Kids Help Phone

Identity Glossary

Pieces of Me

When you work with a child/youth, it is not hard to see every child/youth is different in their own wonderful way. It makes them unique.

Things which children/youth can recognize about themselves:

  • Their abilities (what are they good at?)
  • Their body (maybe they like their height, their hair, or perhaps they have crooked pinky fingers)
  • Where they come from (and their culture)
  • Their family
  • Their personality
  • How they act/treat other people


This is all part of their identity. Identity is who they are. It is what makes them different from other people. They are an important part of this world.

There are times when a child/youth you are working with might make mistakes. That does not mean they are a “bad kid.” It means they are growing and learning. That is an important part of life. Everyone makes mistakes. There are times when they might not feel like their best self, or they might struggle with who they are. This is when you can remind them to be kind to themselves. You can also support them by creating a safe place for them to explore their identity. Encourage them to get to know themselves right now. Things might be a little different from when you were their age, and that is okay. It is brilliant, in fact.

If you are struggling to know how to support a child/youth or could use help knowing what to say, that is okay. The first thing to remember is compassion. Listen without judgement. Educate yourself or ask for help. There are organizations that can help you learn too!


Indigenous peoples: people who are native to the land. It includes First Nations, Inuit, and Métis.

Status: Indigenous people who the federal government acknowledges and are registered under the Indian Act.

Non-status: People who identify as Indigenous but are not recognized by the federal government through the discrimination of the Indian Act.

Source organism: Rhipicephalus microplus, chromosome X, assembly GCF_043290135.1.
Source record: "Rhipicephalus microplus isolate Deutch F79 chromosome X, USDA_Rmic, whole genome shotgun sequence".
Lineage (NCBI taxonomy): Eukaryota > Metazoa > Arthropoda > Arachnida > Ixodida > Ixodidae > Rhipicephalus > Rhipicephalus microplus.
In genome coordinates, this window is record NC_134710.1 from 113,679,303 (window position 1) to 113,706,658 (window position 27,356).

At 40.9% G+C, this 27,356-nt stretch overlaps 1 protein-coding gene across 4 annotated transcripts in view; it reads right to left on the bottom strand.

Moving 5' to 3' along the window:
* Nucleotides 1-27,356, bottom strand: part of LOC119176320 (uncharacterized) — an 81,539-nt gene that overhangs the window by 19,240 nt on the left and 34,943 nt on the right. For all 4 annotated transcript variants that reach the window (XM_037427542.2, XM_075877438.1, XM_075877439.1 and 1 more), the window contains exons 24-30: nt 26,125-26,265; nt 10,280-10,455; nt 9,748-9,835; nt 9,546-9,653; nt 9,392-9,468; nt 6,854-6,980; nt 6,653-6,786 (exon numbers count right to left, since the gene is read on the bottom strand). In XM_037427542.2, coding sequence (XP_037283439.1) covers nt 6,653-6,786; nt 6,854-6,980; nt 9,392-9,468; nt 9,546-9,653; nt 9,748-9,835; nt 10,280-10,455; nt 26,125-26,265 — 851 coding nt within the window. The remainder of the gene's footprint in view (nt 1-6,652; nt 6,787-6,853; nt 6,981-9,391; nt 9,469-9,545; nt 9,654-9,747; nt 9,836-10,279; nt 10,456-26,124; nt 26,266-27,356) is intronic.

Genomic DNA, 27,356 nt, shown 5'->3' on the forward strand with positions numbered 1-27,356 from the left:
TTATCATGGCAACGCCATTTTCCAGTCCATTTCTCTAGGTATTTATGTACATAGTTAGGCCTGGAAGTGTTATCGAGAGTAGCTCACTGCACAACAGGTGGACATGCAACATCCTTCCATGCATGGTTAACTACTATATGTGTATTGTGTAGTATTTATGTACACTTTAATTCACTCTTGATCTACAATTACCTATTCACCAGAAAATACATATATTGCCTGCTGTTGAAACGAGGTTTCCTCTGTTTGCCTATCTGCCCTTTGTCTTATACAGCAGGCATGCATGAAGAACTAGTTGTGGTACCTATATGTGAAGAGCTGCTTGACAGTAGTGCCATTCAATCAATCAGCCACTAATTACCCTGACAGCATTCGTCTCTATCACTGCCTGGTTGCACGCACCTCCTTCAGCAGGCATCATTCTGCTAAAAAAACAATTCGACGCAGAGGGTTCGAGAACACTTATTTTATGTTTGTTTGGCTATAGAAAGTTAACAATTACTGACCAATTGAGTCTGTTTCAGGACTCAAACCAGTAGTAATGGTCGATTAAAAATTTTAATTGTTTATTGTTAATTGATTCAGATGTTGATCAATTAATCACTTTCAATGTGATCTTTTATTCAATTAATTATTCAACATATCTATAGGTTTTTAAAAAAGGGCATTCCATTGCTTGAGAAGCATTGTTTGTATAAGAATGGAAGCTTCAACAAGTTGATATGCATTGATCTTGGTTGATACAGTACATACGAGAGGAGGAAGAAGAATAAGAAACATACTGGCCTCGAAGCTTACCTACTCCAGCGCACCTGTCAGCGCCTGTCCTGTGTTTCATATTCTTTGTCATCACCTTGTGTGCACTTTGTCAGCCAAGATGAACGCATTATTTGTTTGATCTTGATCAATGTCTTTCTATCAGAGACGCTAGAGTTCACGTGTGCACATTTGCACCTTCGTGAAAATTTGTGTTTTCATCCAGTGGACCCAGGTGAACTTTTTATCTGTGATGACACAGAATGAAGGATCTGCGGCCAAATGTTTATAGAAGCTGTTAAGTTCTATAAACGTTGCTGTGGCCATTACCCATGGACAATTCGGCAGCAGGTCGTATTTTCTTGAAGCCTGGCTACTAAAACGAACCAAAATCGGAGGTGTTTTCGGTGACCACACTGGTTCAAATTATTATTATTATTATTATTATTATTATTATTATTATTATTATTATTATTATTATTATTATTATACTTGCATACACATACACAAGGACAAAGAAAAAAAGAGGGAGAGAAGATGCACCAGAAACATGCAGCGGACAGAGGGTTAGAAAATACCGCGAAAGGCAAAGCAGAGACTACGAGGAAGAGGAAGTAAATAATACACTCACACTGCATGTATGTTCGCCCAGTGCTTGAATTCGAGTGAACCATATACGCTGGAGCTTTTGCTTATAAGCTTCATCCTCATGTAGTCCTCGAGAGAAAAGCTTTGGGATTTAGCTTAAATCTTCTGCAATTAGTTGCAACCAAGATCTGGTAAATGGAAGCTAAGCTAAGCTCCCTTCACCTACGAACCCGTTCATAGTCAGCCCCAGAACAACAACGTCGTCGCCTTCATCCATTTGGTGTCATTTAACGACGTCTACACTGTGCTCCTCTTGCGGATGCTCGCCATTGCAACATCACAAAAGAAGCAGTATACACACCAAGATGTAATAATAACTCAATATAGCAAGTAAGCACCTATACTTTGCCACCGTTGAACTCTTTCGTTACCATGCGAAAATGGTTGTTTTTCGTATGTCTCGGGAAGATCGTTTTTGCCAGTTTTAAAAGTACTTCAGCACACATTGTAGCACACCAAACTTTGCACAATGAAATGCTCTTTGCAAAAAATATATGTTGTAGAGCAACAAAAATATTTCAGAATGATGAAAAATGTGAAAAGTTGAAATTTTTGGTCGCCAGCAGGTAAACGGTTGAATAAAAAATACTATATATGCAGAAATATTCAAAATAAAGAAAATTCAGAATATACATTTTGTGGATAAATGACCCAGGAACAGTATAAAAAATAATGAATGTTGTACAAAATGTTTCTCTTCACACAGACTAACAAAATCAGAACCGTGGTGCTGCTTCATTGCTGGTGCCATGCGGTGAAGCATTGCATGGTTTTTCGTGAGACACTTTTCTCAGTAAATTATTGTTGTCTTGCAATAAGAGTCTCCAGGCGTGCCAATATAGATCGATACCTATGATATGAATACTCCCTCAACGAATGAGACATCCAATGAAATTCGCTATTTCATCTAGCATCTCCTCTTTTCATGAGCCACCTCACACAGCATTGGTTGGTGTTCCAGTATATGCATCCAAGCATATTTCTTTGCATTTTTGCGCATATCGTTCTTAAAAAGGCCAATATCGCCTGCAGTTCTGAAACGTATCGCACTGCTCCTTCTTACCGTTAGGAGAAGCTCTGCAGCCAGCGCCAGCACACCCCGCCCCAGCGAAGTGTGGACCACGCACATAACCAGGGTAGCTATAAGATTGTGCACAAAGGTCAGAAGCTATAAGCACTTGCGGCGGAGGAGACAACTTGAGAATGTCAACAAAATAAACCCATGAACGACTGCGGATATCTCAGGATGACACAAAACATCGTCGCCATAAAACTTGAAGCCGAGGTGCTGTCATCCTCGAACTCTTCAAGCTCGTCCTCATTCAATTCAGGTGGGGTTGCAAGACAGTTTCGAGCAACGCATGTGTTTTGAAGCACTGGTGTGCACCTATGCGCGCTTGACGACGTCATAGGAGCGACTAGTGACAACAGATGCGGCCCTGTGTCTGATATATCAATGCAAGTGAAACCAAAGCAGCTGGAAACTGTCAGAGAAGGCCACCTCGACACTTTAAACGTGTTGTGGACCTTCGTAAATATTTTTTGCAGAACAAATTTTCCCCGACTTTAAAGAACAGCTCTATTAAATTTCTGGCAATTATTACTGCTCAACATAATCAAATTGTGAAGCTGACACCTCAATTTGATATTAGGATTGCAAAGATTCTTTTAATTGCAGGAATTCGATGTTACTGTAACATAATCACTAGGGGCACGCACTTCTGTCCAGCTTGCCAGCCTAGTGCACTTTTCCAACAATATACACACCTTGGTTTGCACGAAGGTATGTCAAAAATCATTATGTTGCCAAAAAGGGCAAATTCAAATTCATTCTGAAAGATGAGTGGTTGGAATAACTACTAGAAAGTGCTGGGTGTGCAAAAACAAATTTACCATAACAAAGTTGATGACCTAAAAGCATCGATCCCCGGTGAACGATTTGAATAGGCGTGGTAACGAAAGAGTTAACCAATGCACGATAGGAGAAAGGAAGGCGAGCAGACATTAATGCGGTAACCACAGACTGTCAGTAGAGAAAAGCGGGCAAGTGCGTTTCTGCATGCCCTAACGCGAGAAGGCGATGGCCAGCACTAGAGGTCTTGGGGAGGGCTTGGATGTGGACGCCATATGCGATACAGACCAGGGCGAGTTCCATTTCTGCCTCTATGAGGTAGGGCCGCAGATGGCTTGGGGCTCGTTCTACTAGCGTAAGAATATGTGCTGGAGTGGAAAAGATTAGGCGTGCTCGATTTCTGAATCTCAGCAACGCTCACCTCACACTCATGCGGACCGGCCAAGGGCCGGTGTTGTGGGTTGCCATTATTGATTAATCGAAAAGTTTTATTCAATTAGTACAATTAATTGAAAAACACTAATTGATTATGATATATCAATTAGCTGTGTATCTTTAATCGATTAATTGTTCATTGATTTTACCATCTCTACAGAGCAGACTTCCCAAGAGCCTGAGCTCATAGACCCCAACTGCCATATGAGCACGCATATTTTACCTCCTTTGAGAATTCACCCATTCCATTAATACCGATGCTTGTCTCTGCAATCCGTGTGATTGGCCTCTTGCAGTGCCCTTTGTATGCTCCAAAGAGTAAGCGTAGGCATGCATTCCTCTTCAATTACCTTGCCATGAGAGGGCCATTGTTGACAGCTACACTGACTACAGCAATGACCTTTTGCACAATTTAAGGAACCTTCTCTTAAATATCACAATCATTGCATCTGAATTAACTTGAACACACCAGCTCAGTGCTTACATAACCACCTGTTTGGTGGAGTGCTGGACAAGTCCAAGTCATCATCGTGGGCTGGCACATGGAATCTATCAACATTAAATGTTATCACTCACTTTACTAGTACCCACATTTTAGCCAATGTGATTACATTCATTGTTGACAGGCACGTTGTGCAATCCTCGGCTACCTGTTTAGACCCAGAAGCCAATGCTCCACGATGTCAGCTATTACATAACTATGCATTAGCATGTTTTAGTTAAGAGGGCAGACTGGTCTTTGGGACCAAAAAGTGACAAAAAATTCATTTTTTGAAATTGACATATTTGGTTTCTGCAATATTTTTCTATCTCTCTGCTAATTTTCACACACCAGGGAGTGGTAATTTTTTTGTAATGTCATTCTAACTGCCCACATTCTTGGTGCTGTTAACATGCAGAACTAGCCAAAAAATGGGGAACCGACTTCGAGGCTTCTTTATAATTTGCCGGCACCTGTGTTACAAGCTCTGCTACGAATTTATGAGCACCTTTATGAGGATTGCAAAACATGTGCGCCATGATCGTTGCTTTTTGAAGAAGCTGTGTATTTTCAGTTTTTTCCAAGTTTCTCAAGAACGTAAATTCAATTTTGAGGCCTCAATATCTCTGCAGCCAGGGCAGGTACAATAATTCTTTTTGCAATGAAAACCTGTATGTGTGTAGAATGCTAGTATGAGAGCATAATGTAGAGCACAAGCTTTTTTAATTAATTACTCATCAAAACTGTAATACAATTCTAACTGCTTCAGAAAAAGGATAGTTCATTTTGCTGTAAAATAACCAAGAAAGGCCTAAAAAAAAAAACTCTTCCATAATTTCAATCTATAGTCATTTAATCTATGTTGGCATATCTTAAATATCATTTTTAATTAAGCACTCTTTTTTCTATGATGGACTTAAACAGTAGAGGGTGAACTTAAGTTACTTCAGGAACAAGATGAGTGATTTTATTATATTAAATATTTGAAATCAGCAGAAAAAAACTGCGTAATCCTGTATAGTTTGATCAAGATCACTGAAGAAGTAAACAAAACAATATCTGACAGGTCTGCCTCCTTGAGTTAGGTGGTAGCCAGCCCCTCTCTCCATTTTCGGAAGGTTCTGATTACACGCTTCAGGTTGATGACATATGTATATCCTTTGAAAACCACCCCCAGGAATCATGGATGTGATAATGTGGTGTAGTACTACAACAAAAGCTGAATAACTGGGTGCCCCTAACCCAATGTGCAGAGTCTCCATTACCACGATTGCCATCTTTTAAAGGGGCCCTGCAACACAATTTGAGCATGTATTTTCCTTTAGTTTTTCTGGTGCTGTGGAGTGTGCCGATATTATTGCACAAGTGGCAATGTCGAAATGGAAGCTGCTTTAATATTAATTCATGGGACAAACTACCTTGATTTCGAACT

First Nation: Indigenous people who do not identify as Inuit nor Métis.

Métis: Indigenous people whose ancestors were First Nations women and French and Scottish men who migrated to Canada.

Inuit: (singular Inuk) Indigenous people who live in the Arctic regions of Canada, Greenland, Alaska, and Russia.

For more information, support, or cultural teachings, please contact the Red Deer Native Friendship Society by calling (403) 340-0020 or visiting their website at The Red Deer Native Friendship Society (RDNFS)


Two-Spirit: an Indigenous term which means a person has both masculine and feminine spirit within them. This includes Indigenous understandings of gender roles, spirituality, and sexual and gender diversity.

Lesbian: a woman who is attached to women emotionally and physically and identifies as a lesbian.

Gay: a man who is attracted to men emotionally and physically and identifies as gay. This can also be a term for anyone who is attracted to the same gender.

Bisexual: a person who is attracted to someone who is of the same gender as them or another gender and identifies as bisexual. Some people identify as bi+ to encompass attraction to more than one gender.

Transgender/Trans: a person whose gender identity is different than the sex they were assigned at birth. People who identify as nonbinary may call themselves trans. People who identify as nonbinary might also align with androgynous, non-binary, gender non-conforming, or gender fluid.